Chemical variability in coastal and mixed layer waters

Andrea Magnuson, University of Rhode Island

Abstract

An understanding of the chemical variability in the surface waters of the ocean requires measurements made at time and space scales that are similar to or of higher resolution than the processes controlling the variations. Continuous underway measurements of temperature, salinity, dissolved oxygen, pH and chlorophyll fluorescence were obtained in the continental shelf waters off of the east coast of the United States out to the Gulf Stream. Carbon dioxide system variables were calculated from the in situ measurements and discrete alkalinity samples. Dissolved oxygen, carbon dioxide and chlorophyll fluorescence were tightly coupled to transitions between large scale hydrographic features, although these parameters exhibited a higher frequency variability than temperature and salinity. Variability in oxygen and carbon dioxide exhibited strong inverse relationships in the slope waters adjacent to a Gulf Stream meander, warm core ring waters, and shelf waters. Slope waters adjacent to a Gulf Stream meander and waters within the warm core ring were regions of net photosynthesis, while a transition from a region of net photosynthesis to net respiration occurred across the continental shelf.^ The alkalinity-salinity relationship in Narragansett Bay was characterized from greater than 100 samples obtained over an annual cycle using a purge titration method. The purge method is introduced as modification to the traditional Gran titration, and is found to have improved linearity and require less extrapolation to the endpoint. The relationship between alkalinity and salinity was linear throughout the Bay, with the exception of samples from Mt. Hope Bay, a semi-enclosed portion of the Bay fed by a single river. A positive intercept at zero salinity represented the residual alkalinity, and was similar in magnitude to independent measurements of the riverine endmembers. A close examination of specific alkalinity in the West Passage revealed short-lived dilution effects associated with precipitation events.^ An uninterrupted, year-long time series of in situ (temperature, salinity, dissolved oxygen, pH and pressure) and meteorological variables (wind speed/direction, barometric pressure, air temperature, and solar radiation) was obtained in the West Passage of Narragansett Bay. Carbon dioxide system variables were calculated for the time series using the empirically defined alkalinity-salinity relationship for the West Passage. A calibration protocol was developed that specifically addressed the difficulties associated with long term time series measurements, primarily the effects of temperature on the performance of pH electrodes and their drift over time. The progressive growth and decay of seasonal and event scale blooms are captured. Over long time scales the West Passage is revealed as a significant source of carbon dioxide to the atmosphere. (Abstract shortened by UMI.) ^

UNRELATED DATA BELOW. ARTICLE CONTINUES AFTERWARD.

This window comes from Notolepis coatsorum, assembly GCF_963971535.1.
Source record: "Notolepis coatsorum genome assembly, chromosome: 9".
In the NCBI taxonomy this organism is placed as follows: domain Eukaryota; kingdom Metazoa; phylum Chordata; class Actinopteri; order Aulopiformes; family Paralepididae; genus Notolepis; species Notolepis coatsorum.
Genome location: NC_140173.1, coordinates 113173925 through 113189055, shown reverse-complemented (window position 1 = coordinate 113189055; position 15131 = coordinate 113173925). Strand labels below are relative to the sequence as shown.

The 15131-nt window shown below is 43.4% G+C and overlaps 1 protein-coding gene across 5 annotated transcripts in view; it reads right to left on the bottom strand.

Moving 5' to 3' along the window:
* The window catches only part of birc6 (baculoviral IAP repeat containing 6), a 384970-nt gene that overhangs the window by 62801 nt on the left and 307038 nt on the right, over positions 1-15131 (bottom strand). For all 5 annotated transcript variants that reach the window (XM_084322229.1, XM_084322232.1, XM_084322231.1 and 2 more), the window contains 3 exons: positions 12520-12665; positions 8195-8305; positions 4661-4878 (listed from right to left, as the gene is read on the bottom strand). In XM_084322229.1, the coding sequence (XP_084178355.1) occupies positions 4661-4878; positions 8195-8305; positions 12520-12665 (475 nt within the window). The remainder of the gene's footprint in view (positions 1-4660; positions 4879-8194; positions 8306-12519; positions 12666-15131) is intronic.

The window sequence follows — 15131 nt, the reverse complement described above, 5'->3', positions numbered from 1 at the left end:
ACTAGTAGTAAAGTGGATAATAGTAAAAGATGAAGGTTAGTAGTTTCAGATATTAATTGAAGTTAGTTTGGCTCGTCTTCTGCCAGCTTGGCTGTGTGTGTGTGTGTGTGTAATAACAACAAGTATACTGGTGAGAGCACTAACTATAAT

Subject Area

Biology, Oceanography

Recommended Citation

Andrea Magnuson, "Chemical variability in coastal and mixed layer waters" (1997). Dissertations and Master's Theses (Campus Access). Paper AAI9831114.
http://digitalcommons.uri.edu/dissertations/AAI9831114

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